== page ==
Hi Tim- We cannot speak for the entire medical device, only our wire & cable. Frankly, I don't know what the procedures are for disposal of Medical Devices. I do know that Electronic Equipment typically falls under the Waste Electrical and Electronic Equipment (WEEE) Directive, and all of our EcoGen products (EcoWire, EcoWire Plus, EcoCable, and EcoFlex) are WEEE compliant.
The article stated that the MPPE insulation is recyclable. With the use as a medical device, would the recyclability of the item be considered as a selling point for the device? Wouldn't medical devices be considered bio-hazzard after use?
Excellent article. It's interesting how "building block" products play a role in continuing to make medical devices smaller and lighter. The environmental aspects of MPPE is a good bonus and increasingly becoming a decision point for consumers.
Truchard will be presented the award at the 2014 Golden Mousetrap Awards ceremony during the co-located events Pacific Design & Manufacturing, MD&M West, WestPack, PLASTEC West, Electronics West, ATX West, and AeroCon.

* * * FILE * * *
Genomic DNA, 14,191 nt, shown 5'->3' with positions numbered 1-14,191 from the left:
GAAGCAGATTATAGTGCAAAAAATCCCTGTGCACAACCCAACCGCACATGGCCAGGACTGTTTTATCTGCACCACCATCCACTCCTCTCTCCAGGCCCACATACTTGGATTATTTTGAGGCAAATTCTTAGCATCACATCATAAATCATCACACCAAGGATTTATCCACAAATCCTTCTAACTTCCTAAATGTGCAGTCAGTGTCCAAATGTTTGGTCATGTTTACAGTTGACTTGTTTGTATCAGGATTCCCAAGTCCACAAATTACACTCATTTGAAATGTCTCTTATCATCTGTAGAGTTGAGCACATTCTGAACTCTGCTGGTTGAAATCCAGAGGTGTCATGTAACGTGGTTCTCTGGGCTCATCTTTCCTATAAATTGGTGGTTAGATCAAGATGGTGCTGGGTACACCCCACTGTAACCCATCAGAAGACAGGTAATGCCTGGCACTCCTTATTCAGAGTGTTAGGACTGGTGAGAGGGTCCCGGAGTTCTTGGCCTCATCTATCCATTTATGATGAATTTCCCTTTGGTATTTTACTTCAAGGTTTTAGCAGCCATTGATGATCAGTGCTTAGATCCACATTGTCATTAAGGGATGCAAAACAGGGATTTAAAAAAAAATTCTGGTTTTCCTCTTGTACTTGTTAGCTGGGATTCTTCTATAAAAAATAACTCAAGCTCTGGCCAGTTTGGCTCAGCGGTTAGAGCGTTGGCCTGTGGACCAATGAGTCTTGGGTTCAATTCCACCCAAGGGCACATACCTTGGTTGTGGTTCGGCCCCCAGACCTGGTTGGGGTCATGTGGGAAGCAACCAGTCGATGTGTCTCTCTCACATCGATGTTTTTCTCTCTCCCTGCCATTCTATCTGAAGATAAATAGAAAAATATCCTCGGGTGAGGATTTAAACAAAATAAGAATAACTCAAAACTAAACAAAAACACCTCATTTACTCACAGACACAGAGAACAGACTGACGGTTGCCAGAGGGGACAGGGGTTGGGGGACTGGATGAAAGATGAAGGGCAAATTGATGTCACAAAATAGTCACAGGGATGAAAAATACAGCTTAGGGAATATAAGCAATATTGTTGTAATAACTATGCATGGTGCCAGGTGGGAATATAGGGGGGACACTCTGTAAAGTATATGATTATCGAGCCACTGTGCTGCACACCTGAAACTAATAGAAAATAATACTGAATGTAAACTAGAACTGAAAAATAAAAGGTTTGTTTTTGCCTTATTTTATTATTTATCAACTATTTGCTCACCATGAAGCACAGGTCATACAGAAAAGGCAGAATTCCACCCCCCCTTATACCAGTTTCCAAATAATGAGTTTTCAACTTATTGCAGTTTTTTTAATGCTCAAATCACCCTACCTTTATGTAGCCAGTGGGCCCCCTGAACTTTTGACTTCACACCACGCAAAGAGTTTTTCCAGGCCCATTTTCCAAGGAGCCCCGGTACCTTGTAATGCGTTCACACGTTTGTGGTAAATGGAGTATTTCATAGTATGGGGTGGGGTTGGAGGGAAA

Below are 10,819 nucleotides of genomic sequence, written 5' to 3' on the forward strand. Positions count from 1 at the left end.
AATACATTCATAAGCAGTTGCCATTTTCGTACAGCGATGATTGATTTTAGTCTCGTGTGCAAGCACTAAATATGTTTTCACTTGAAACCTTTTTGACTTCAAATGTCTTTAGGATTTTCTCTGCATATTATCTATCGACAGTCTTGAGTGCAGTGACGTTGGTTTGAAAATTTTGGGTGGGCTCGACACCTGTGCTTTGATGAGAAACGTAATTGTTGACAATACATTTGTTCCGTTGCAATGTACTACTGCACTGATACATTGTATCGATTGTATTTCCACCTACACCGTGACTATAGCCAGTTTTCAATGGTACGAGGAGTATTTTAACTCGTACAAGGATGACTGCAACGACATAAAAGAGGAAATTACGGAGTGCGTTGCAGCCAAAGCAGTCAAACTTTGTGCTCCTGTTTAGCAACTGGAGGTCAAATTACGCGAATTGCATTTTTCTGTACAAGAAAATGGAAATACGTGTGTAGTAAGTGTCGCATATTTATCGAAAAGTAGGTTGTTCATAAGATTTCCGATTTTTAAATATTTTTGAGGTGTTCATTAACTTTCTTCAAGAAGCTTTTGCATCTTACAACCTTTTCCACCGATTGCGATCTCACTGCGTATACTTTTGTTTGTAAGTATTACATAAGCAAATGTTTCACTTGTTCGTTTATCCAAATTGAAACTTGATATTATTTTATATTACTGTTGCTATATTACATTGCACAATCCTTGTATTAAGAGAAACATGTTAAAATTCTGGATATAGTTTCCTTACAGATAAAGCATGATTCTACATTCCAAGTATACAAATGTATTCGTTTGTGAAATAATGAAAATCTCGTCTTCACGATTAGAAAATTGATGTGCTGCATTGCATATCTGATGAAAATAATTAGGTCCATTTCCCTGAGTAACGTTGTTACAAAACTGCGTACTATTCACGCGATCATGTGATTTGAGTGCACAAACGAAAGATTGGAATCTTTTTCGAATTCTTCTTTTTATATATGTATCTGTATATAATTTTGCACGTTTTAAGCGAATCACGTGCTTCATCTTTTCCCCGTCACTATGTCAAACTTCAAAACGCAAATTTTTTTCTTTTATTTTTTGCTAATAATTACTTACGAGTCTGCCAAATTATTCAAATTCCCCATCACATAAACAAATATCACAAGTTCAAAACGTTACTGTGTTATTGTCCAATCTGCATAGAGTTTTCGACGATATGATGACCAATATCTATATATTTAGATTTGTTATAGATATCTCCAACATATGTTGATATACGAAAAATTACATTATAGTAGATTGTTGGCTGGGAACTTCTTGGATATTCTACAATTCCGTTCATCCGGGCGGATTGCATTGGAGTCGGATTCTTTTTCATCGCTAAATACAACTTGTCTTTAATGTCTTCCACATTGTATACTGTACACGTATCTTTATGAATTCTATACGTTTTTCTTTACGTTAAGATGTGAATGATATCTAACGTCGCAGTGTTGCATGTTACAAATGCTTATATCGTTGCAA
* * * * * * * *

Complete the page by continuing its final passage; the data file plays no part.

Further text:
In a bid to boost the viability of lithium-based electric car batteries, a team at Lawrence Berkeley National Laboratory has developed a chemistry that could possibly double an EV’s driving range while cutting its battery cost in half.
For industrial control applications, or even a simple assembly line, that machine can go almost 24/7 without a break. But what happens when the task is a little more complex? That’s where the “smart” machine would come in. The smart machine is one that has some simple (or complex in some cases) processing capability to be able to adapt to changing conditions. Such machines are suited for a host of applications, including automotive, aerospace, defense, medical, computers and electronics, telecommunications, consumer goods, and so on. This discussion will examine what’s possible with smart machines, and what tradeoffs need to be made to implement such a solution.